Leaping into Croatia’s frog leg tradition

Long associated with French gastronomy, the amphibian – whether served wrapped in bacon, smothered in a mild gorgonzola sauce or deep fried – is gaining popularity with visitors.

The hunters of the Neretva Delta had enjoyed a fortunate night. Before me, about six dozen freshly skinned frogs, shiny and headless, sat in a large bowl on the kitchen counter of family-owned Konoba Vrilo, a restaurant in the town of Prud, near the delta’s edge in southern Croatia. The special of the day was frog and eel brudet, a rich, chunky stew seasoned with bay leaves and hot peppers. The delta was my first stop on what would be a weeklong exploration of the frog fare of Croatia.

While frog has long been associated with French gastronomy, it is gaining in popularity for visitors to Croatia, just a few countries east of France on the Mediterranean. Konoba Vrilo, one of several Neretva Delta restaurants specialising in serving frog from the surrounding swamps and rivers, has long been popular with holidaymaking Croatians, aided by its fortunate location. The delta lies on the route between two of southeastern Europe’s most visited cities, Dubrovnik and Mostar, the former with its intact city walls and the latter, in southern Bosnia and Herzegovina, rich in Ottoman architecture.

Zoran Turajlic, co-founder of the tour company Vacation in Dubrovnik and a long time fan of the delta’s cuisine, makes stops along the same Dubrovnik-Mostar route, introducing many of his foreign guests to frog dishes along the way. “I must eat with my guests,” he insisted as he sat across from me at Konoba Vrilo, matching my appetite frog for frog. The soft meat, lower in both fat and cholesterol than chicken, resembles rabbit with notes of fresh fish.

An unsettled history
There are conflicting accounts on the origins of Croatia’s tradition of gourmandising frog. In 1774, travel writer Alberto Fortis voyaged from Padua across the Adriatic Sea to what is now Croatia’s southern Dalmatian region, writing that the locals “would rather die of hunger than eat a frog”. Two years later, however, local ethnographer Ivan Lovrić sought to correct Fortis’ sensationalised account by stating that many true Dalmatians, “without any necessity, for some time have begun to eat frogs”. By 1893, Jakov Čudina, the notary public of the Dalmatian city of Split, noted that frog was one of the treasured meats of inland Dalmatia, alongside a bounty including venison, pigeon, and freshwater fish ­– a varied local diet that persists to this day.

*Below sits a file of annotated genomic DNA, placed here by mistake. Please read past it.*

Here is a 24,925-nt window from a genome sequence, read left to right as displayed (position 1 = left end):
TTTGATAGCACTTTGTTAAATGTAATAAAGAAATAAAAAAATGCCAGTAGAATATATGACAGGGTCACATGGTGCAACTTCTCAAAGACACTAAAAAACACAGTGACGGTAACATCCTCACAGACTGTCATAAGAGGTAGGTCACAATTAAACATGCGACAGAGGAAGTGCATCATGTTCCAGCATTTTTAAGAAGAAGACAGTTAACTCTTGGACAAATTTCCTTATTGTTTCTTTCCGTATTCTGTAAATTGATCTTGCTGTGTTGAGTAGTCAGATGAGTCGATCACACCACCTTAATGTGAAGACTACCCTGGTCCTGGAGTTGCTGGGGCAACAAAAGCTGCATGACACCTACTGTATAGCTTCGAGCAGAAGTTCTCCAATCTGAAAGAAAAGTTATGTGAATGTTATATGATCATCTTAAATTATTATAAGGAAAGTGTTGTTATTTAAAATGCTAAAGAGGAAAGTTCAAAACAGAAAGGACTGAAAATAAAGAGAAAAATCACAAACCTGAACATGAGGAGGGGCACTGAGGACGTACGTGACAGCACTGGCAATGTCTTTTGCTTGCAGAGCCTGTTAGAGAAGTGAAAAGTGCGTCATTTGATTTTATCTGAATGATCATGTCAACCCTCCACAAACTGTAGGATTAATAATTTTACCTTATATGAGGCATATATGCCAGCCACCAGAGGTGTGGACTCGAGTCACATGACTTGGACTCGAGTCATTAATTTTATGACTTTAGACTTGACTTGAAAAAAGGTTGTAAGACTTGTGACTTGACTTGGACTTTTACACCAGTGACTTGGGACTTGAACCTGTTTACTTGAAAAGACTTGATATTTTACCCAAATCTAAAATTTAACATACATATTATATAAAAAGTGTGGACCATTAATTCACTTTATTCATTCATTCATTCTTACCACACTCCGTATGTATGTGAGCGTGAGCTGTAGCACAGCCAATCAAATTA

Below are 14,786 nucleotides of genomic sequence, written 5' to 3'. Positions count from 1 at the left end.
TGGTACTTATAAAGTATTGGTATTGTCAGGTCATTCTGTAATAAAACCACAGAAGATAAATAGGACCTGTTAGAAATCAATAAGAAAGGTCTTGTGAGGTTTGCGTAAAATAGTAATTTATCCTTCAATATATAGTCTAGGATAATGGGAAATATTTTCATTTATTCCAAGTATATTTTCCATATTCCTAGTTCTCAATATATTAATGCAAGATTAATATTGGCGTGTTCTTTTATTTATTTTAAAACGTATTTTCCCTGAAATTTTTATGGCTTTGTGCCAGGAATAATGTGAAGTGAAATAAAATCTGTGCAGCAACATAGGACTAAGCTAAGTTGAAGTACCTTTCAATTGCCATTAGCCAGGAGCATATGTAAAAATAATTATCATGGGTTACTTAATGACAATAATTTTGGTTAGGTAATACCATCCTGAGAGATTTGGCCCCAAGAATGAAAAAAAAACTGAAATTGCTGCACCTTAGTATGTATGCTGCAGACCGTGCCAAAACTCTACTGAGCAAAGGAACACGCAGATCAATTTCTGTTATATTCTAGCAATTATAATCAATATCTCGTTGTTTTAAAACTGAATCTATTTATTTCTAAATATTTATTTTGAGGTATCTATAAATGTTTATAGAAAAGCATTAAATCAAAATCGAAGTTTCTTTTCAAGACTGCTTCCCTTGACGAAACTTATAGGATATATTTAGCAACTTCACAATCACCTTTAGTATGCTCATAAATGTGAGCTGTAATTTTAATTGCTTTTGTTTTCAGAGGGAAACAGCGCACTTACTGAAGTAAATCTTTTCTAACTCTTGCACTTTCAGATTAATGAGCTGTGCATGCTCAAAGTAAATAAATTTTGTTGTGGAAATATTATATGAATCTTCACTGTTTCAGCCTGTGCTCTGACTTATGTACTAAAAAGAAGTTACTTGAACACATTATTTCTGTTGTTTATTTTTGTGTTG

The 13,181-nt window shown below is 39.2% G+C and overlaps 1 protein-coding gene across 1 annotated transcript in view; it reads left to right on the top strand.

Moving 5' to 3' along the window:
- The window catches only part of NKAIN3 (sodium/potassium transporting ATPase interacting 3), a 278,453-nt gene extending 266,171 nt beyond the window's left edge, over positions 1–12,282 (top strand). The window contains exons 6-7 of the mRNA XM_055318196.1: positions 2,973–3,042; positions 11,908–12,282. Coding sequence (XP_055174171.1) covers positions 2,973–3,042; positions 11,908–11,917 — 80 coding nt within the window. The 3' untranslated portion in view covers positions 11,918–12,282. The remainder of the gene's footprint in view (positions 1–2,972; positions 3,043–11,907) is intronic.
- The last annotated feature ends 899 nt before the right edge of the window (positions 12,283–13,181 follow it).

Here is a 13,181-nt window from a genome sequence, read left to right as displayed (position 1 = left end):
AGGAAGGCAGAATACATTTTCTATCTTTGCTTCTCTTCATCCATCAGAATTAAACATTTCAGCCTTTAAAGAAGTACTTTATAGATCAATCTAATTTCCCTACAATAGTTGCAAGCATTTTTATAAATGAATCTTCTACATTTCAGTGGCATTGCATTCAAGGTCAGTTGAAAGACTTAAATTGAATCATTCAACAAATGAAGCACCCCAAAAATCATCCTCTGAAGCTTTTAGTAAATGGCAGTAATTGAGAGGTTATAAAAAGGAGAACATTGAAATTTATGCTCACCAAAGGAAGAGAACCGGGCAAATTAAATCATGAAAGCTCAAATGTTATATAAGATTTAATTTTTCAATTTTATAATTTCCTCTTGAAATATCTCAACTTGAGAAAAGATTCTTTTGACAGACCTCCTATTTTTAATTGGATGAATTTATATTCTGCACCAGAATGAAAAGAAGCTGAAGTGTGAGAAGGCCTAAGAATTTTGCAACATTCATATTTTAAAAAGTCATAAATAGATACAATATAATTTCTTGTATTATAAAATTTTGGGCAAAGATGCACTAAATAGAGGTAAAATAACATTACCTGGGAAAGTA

Picking up where Lovrić and Čudina left off, Stipe Taslak, the son of Konoba Vrilo’s chef, brought out a mound of sweet polenta to accompany our brudet and its pleasant, long finish of red pepper heat. He also presented a carafe of žilavka, a citrusy white wine from the vineyards over the border in Bosnia and Herzegovina, just a few hundred meters away. The old culinary maxim of “what grows together goes together” well describes the Neretva Delta’s cuisine.

Fresh, local, and wild
According to Taslak, an enterprising local recently attempted to farm raise frogs instead of hunting them in the delta. The man dug a pool and fashioned a net to enclose the nursery, but his project failed because, for reasons unknown to Taslak, the frogs were not reproducing enough to keep the project going. To this day, all frogs on Neretva Delta restaurant menus have been caught one by one.

He then provided me with an impromptu hunting lesson. The most important tool is a flashlight, which they refer to as a lamp. “They hunt with the lamp at the night,” Taslak said. “The frog thinks it’s the sun, and she goes up [in the water] and she’s blind, and you grab it with your hand.”

Southern frogs, western frogs